ESPN first reported the contractual agreement Thursday evening, and two sources close to Vick confirmed the deal to the Daily Press.
An all-star quarterback for Warwick High, Virginia Tech and the Atlanta Falcons, Vick has not played football since 2006. He served 18 months in jail on a federal conspiracy charge related to a dogfighting ring and was suspended indefinitely by the NFL.
Under the terms of his recent reinstatement, Vick is eligible to practice immediately. He can participate in the Eagles' final two preseason games, Aug. 27 at home against the Jacksonville Jaguars and Sept. 3 at the New York Giants.
NFL commissioner Roger Goodell has yet to finalize when Vick can play during the regular season. He is set to decide by mid-October at the latest.
If Goodell keeps Vick sidelined until then, Vick could make his regular-season debut with Philadelphia in a Monday night contest Oct. 26 at the Washington Redskins, the closest NFL stadium to the Peninsula. In another scheduling quirk, the Eagles play at Vick's former team, the Falcons, on Dec. 6.
Vick is in Philadelphia and could conduct a news conference as early as today. He taped an interview earlier this week to air Sunday on "60 Minutes."
Fox Sports reported that Vick signed a one-year contract worth $1.6 million with a team option for 2010 worth $5.2 million. The $1.6 million is more than twice the minimum salary for a player with Vick's tenure, but far shy of the $9 million he was scheduled to earn in 2009 with his record-setting Atlanta deal.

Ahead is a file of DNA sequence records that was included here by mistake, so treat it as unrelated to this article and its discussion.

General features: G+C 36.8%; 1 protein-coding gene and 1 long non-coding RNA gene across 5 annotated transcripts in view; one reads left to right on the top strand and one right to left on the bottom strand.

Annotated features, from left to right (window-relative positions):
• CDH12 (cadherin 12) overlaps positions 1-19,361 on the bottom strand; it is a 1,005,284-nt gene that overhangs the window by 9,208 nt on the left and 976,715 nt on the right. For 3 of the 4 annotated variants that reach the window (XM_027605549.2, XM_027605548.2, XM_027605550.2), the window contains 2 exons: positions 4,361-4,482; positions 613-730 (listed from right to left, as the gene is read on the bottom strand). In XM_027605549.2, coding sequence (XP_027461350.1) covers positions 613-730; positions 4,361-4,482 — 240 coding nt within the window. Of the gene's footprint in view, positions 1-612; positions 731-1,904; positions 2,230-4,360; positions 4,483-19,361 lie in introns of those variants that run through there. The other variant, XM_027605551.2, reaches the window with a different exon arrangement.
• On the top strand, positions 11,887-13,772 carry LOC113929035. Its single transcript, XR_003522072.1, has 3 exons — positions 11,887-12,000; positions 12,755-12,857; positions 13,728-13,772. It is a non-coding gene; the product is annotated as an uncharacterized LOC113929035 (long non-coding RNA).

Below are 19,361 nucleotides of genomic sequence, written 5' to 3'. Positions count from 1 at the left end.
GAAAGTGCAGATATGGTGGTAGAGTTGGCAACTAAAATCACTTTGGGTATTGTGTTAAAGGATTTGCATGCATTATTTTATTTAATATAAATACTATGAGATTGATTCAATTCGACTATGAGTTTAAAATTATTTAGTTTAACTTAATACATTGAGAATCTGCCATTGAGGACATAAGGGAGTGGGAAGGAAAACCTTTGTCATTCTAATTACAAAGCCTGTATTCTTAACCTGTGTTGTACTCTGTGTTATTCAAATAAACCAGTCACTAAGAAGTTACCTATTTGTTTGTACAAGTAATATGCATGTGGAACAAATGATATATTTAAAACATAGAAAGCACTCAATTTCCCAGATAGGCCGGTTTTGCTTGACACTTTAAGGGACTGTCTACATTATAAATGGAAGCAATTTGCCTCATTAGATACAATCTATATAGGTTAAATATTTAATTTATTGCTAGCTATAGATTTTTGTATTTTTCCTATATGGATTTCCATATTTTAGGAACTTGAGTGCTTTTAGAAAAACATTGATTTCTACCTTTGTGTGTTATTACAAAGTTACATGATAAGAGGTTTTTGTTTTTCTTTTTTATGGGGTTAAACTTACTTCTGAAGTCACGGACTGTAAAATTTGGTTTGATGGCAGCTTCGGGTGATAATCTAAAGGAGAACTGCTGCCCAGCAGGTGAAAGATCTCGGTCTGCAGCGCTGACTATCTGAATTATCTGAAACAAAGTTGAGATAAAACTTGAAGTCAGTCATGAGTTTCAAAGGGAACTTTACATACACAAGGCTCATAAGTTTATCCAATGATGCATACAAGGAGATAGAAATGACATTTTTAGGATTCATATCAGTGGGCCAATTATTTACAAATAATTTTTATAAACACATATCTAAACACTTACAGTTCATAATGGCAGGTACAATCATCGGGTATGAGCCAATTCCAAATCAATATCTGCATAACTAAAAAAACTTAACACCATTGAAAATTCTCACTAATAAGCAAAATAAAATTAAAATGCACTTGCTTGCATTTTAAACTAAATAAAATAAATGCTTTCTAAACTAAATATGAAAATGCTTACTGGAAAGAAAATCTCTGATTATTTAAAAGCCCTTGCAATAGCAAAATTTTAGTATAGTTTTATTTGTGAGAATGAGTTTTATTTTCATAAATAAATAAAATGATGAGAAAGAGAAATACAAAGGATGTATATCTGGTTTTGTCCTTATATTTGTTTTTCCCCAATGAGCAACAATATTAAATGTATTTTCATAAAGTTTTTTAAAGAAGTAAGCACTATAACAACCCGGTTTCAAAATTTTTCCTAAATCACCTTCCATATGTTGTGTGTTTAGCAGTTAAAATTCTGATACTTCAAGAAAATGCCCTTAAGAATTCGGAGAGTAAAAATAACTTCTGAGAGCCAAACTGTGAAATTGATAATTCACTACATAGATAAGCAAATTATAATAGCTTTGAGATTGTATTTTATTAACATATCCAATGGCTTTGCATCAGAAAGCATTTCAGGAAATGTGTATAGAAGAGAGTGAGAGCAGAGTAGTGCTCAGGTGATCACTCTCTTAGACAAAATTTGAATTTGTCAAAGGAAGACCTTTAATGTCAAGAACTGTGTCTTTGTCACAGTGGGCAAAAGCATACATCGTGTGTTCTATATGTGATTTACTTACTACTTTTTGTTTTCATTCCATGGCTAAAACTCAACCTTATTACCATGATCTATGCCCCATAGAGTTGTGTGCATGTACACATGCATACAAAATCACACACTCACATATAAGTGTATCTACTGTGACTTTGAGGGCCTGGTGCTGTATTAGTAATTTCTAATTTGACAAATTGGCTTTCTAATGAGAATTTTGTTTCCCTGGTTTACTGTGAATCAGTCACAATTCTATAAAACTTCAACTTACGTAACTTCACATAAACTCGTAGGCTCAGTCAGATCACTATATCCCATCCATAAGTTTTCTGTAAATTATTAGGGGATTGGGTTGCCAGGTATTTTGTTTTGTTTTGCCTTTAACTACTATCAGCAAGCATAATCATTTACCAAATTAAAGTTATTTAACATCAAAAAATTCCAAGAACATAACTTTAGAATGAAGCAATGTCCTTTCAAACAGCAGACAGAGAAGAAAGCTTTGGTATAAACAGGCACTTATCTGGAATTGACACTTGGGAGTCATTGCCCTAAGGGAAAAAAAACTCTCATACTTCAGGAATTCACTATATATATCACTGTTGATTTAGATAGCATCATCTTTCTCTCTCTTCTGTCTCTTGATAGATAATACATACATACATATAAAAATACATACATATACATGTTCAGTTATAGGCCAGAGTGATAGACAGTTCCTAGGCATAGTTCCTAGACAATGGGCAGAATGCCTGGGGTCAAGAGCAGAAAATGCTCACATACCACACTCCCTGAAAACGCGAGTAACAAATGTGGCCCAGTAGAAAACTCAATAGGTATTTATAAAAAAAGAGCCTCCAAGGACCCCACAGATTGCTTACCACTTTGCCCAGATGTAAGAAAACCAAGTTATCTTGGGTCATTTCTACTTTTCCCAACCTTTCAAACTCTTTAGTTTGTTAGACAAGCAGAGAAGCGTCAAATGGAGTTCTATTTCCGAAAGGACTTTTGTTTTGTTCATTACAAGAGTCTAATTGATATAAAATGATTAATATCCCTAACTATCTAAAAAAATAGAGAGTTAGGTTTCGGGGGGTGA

Vick, 29, has declared bankruptcy.
In the Eagles, Vick joins a franchise seemingly well-equipped to handle possible protests of his signing. Under owner Jeffrey Lurie's stewardship, the team is a perennial contender and last season advanced to the NFC championship game before losing to the Arizona Cardinals.
Incumbent quarterback Donovan McNabb is entering his 11th NFL season, all with Philadelphia. While leading Virginia Tech in 1999 and 2000, Vick often was compared to McNabb and expressed admiration of his talents. McNabb's alma mater, Syracuse, was among Vick's college finalists.
Philadelphia head coach Andy Reid and offensive coordinator Marty Mornhinweg are as established as McNabb. Reid is a two-time NFL coach of the year, and Mornhinweg runs a West Coast offense similar to what Vick used in Atlanta.
The Eagles have serviceable backup quarterbacks in veterans Kevin Kolb and A.J. Feeley, meaning they could deploy Vick as a receiver or kick returner. A three-time Pro Bowl selection, Vick in his prime was considered the fastest quarterback in NFL history and is the only player at his position to rush for more than 1,000 yards in a season.
Coincidentally, Vick's most recent NFL game was against Philadelphia, in the 2006 season finale. During Vick's first six years, few teams defended him as effectively as the Eagles, who won three of four games against the Falcons during that time.
Two of those victories came in the playoffs, including the NFC championship game of January 2005.Copyright © 2015, The Baltimore Sun